A new American study has confirmed southeastern British Columbia coal mines are contaminating waters shared by Canada and the U.S., adding the miner's attempts to remove selenium from wastewater aren't making much difference to the amount flowing south.
"It's making a small dent," said Meryl Storb of the United States Geological Survey, lead author of the newly published study.
"However, the water treatment is much less successful at reducing the total annual mass moving downstream."
Selenium, an element found in coal deposits that is toxic to fish, has been a long-running source of conflict between B.C., Canada and the U.S. government. The contaminant is flowing from steelmaking coal mines in B.C.'s Elk Valley, where mining has gone on for decades.
Storb said her teams examined selenium levels in the Kootenay River, which flows through similar geography but no coal mines. Levels in the Kootenay are a tenth of those in the Elk River, in which selenium consistently exceeds both B.C. and Canadian environmental protection standards.
She said the overall annual amount of selenium flowing down the Elk River and into Lake Koocanusa has more than quadruped since measurements began in 1985.
Teck says it has installed $1.4 billion worth of water treatment at the mine and is structuring new activity to minimize the amount of runoff. It says it's capturing at least 95 per cent of selenium from current operations.
Company spokesman Chris Stannell said Teck has quadrupled its water treatment capacity since 2020 and plans to double it again by 2027. He also pointed out that the rate of increase in total selenium in the Elk River has slowed.
"Monitoring shows selenium concentrations have stabilized and are reducing downstream," he said in a statement. "We expect further significant reductions of selenium ... as additional facilities come online."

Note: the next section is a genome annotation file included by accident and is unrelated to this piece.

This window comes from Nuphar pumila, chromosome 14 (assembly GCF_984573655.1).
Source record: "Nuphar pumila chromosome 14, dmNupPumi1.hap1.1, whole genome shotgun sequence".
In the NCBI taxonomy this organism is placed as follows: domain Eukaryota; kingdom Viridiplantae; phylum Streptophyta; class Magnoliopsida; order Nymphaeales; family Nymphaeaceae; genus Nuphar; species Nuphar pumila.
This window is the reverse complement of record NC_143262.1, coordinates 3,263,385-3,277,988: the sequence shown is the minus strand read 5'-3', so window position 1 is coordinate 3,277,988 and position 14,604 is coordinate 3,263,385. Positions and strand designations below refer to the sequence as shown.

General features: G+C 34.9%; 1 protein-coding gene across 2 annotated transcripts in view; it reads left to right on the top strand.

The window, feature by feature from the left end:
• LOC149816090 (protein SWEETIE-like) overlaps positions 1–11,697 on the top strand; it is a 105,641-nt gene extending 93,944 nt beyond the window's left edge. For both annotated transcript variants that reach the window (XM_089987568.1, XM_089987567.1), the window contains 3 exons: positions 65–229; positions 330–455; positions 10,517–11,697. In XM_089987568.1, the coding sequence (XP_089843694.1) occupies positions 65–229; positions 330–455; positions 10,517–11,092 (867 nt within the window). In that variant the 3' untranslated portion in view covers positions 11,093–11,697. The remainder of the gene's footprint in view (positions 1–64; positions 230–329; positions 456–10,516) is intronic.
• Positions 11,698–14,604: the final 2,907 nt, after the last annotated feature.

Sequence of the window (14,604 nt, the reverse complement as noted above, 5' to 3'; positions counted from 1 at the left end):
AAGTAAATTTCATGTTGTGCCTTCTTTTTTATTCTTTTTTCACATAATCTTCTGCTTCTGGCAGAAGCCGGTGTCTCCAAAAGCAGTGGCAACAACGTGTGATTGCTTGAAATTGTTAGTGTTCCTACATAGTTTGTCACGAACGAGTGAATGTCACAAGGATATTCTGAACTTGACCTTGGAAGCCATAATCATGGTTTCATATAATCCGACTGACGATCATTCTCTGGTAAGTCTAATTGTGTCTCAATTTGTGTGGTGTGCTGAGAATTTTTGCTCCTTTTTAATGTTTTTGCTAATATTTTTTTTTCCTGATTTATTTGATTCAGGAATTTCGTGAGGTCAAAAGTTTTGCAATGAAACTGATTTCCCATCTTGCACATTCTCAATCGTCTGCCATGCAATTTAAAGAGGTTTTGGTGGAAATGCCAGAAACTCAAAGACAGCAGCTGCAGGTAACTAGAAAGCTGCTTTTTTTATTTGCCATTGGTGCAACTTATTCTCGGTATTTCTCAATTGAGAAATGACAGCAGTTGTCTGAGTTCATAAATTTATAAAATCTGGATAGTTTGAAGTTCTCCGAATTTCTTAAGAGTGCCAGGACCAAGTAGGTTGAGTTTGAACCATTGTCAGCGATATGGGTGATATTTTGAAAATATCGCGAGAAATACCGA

Stannell said Montana government data shows selenium water concentrations in Lake Koocanusa have been stable since at least 2012.
Storb agreed Teck's water treatment has been effective at reducing concentrations of the toxin in late fall and winter, when the river is low.
"This is the time when they can be most effective," she said. "They can treat the highest proportion of water (in the river) and that's the time when concentrations are highest."
But when flow is high, Teck's facilities treat a smaller proportion of the river's flow. Even though selenium concentrations during those high-flow periods are lower, the greater volume of water on the move means the overall flow of selenium downstream has been building.
"Most of the mass of selenium is being washed downstream during high flow periods — snowmelt, primarily," said Storb. "They're not having much impact on mass reduction."
In 1985, the report estimates just under two tonnes of selenium flowed down the Elk River into Lake Koocanusa. By last year, that had grown to nearly 11 tonnes.
Teck has said new mining operations are engineered to keep rain and snowfall off waste rock and to channel any runoff into treatment plants.
But Storb said those new operations will create larger and larger piles of waste rock, increasing the chance for selenium to leach into the environment.
"It provides a longer path and more material for the water to run over, potentially picking up more selenium as it goes along," she said.
"We've seen these very large increasing trends. Whether or not treatment is going to treat these trends, we don't know that yet."
American officials have been pressing for a joint U.S.-Canada investigation into the situation for years under the International Joint Commission, which deals with interborder water issues. Canada has yet to agree to one.
This month, Montana Senator Jon Tester wrote to the U.S. Secretary of State Anthony Blinken asking him to either get Canada on board with such a probe or begin one without its northern neighbour.
"Our clean water is too important to sit by idly while Canada fails to uphold its end of the agreement," Tester wrote Nov. 14.
Tester said he's been trying to get action on the issue since 2015.
First Nations on both sides of the border have also requested a joint Canada-U. S. investigation.
Teck is in the process of selling its Canadian coal mines to Swiss-based Glencore PLC.
This report by The Canadian Press was first published Nov. 21, 2023.
Bob Weber, The Canadian Press